Synthetic Data Engine to Support NIH’s COVID-19 Research-Driving Effort


It’s all part of a new partnership the agency is embarking on with Syntegra, and the Bill and Melinda Gates Foundation.

An artificial intelligence-enabled synthetic data generator that converts clinical data of any kind into equivalent, mock versions that don't expose sensitive patient-identifying details is being put to use as a component of the National Institutes of Health-steered National COVID Cohort Collaborative, or N3C effort.

“The NIH’s N3C initiative is a result of the urgent need for understanding of COVID both to develop better patient care and understand the impacts on individuals and the health system as a whole,” Dr. Michael D. Lesh told Nextgov this week. Lesh—the co-founder and CEO of Syntegra, the company behind the synthetic data engine—shed light on how the tool works, and a new partnership between the business, NIH and the Bill and Melinda Gates Foundation that underpins this fresh endeavor.

In June 2020, not long after the novel coronavirus pandemic disrupted nearly every aspect of American life, NIH launched N3C to accelerate COVID-19 research and new medical breakthroughs. The collaborative pursuit, according to a June press release, intends to systematically capture relevant data from participating health care providers across the country, aggregate that data into accessible formats, and in-turn help approved users harness research insights from that harmonized information, via the NCATS N3C Data Enclave. 

Lesh noted that “a broad and clinically deep database for this type of research did not exist,” back then, facilitating the need for a massive data collection that pulls from many contributors. However, the life-saving insights such data access might offer is also limited if heaps of researchers can’t dig into it, which Lesh deemed “a proposition made difficult based on the need to maintain the privacy of the patients within this broad dataset.” 

His company hones in on one possible solution to that challenge.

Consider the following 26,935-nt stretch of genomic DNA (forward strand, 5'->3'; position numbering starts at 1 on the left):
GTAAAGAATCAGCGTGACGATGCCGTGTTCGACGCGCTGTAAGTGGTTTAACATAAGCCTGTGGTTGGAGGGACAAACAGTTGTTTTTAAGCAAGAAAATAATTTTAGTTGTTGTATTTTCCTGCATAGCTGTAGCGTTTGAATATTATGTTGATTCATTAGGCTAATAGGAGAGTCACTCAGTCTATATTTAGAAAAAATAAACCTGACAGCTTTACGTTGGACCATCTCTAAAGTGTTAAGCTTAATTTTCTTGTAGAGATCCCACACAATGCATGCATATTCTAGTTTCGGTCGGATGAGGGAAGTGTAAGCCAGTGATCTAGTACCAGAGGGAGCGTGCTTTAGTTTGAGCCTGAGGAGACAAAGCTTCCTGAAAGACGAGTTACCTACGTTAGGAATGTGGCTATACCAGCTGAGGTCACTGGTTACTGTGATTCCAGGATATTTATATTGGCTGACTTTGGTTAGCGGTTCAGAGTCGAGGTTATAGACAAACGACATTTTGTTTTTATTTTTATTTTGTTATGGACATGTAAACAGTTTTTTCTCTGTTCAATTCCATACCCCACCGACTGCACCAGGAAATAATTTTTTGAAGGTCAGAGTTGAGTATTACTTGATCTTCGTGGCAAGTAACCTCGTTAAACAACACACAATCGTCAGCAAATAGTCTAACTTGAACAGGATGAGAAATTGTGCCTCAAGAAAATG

“Synthetic data solves this issue, thus becoming a key pillar of the overall N3C initiative,” Lesh said. “By creating a synthetic version of the dataset with validated privacy and accuracy to the underlying data, Syntegra allows this groundbreaking dataset to get into the hands of more potential innovators, thus increasing the potential for society to benefit from its use.”

Through the initiative, N3C is responsible for aggregating data collected by more than 70 contributing sites, which at this point amounts to almost 3 billion rows. That number will continue to grow as new health systems join and new patient data flows in from those already on board. 

“Syntegra is in the process of creating a synthetic version of the entire N3C COVID database, including potentially all values for the entire patient population, currently at more than 2.6 million patients,” Lesh said. “It is our understanding that the N3C Enclave contains all relevant data about COVID including the care trajectories of all treatments, vaccinations, etc.”

The company’s ultimate role here is to produce synthetic versions of any data in the Enclave, and “provide rapid, widespread access without violating privacy,” Lesh added. Syntegra has created synthetic versions of test sets, as it prepares to roll out large-scale COVID synthetic data. Down the line, it could enable more rapid access to data-driven insights and help physicians and researchers uncover new insights around racial and ethnic disparities in spread and risk, predictors around hospitalization, long-term adverse effects and the impact of COVID-19 on hospitals, among other topics.

With help from AI, Syntegra’s synthetic data engine essentially extracts the relationship between all variables, within any medical dataset. That then produces about a billion parameters, which “accurately reflect the underlying medical patterns in the data, and are subsequently used to generate brand new synthetic medical records,” Lesh noted. This subsequent synthetic dataset maintains all of the statistical properties and patterns of the original data—without any of the original patient identities leaking into the newly created dataset.

“In other words, no one could work backward from the synthetic data to discover the original patients,” Lesh explained. “Two key elements in particular of this process are that it is done over an entire dataset learning from the data itself, rather than being limited to specific question-based cohorts, and that the output is accompanied by full validation metrics for both the accuracy and privacy against the original dataset.”

Before this new engagement with NIH, Syntegra signed a previous research contract with the  Bill and Melinda Gates Foundation, centered on a similar goal of driving forward large-scale COVID-19 research. 

“The Gates Foundation, however, found a similar issue to the NIH that a single sufficient dataset did not currently exist, leading to Syntegra and the Gates Foundation choosing to bring our existing partnership together into the NIH’s N3C initiative,” Lesh said. “With its unique focus on global health, the Gates Foundation expects Syntegra’s technology to provide a mechanism for cross-border COVID datasets to become widely available for research.”

Outside of this pursuit, the company is also engaging with the Food and Drug Administration regarding the role of synthetic data in regulatory decisions.

“The FDA is exploring with us several aspects of drug approval, including synthetic control arms, improved trial design and ‘what if’ analysis, ongoing drug safety monitoring, and approval of new indications for small sub-populations and rare diseases,” Lesh said.